>>March 1999 is part of the period known as 1st Quarter 1999 can be
>>represented by an instance of <temporal_whole_part>.
>>Hans Teijgeler
>>ISO 15926 specialist
>>+31-72-509 2005
>>From: C Haley [mailto:cands589@yahoo.co.uk]
>>Sent: Monday, September 11, 2006 20:23
>>To: public-owl-dev@w3.org
>>I©–ve been reading through the various OWL documents and from what I©–ve
>>seen it appears that OWL is very good at representing state
>>information, either of classes or individuals, but does not seem to
>>allow for representing non-state relationships.
>>For example I can use OWL to represent the concept ‘man©– as a class,
>>represent Peter as an instance of that class, and I can define a
>>property stateOfHealth, and the concept ill, and create a triple to say
>>stateOfHealth(Peter, ill). This is representing a fact which defines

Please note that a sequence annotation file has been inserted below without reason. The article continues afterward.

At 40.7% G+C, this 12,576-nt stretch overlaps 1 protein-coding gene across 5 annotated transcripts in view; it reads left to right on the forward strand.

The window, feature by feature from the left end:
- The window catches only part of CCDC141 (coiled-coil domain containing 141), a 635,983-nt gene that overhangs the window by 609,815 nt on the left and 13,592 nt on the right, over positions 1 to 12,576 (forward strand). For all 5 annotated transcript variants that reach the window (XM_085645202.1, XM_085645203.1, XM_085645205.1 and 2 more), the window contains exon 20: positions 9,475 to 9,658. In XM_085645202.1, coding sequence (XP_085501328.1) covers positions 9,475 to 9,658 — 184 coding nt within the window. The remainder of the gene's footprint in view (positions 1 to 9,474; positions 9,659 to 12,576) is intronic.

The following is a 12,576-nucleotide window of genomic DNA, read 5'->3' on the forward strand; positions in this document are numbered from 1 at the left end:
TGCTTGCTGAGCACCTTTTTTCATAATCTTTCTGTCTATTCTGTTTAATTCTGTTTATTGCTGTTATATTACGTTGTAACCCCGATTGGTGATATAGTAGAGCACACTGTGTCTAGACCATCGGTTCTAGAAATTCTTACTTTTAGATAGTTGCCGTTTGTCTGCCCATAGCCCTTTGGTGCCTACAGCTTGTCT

>>the state of an instance.
>>But suppose I want to represent the fact that Peter hosted a meeting in
>>the office yesterday.
>>Even if I created an artificial property ‘toHost©– and a blank node as
>>an instance of the concept ‘meeting©–, there is no way to attach the
>>time and location to the property.
>>Also I would want this property to derive from a URI representing the
>>concept of ‘hosting a meeting©–, but the OWL syntax seems to require
>>properties to derive from other properties, not from a generic URI. So
>>clearly this is not the correct way to represent an action.
>>Can anyone tell me if there are any
>>recommendations or documents describing the preferred solution to this
>>Alternatively is this an area where the existing OWL syntax/vocabulary
>>is likely to be extended - is anyone actively working on this issue at
>>present? Are there any draft recommendations in circulation?
>>Many thanks for any comments anyone can give.
>>Win a BlackBerry device from O2 with Yahoo!.
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Received on Saturday, 30 December 2006 20:49:48 UTC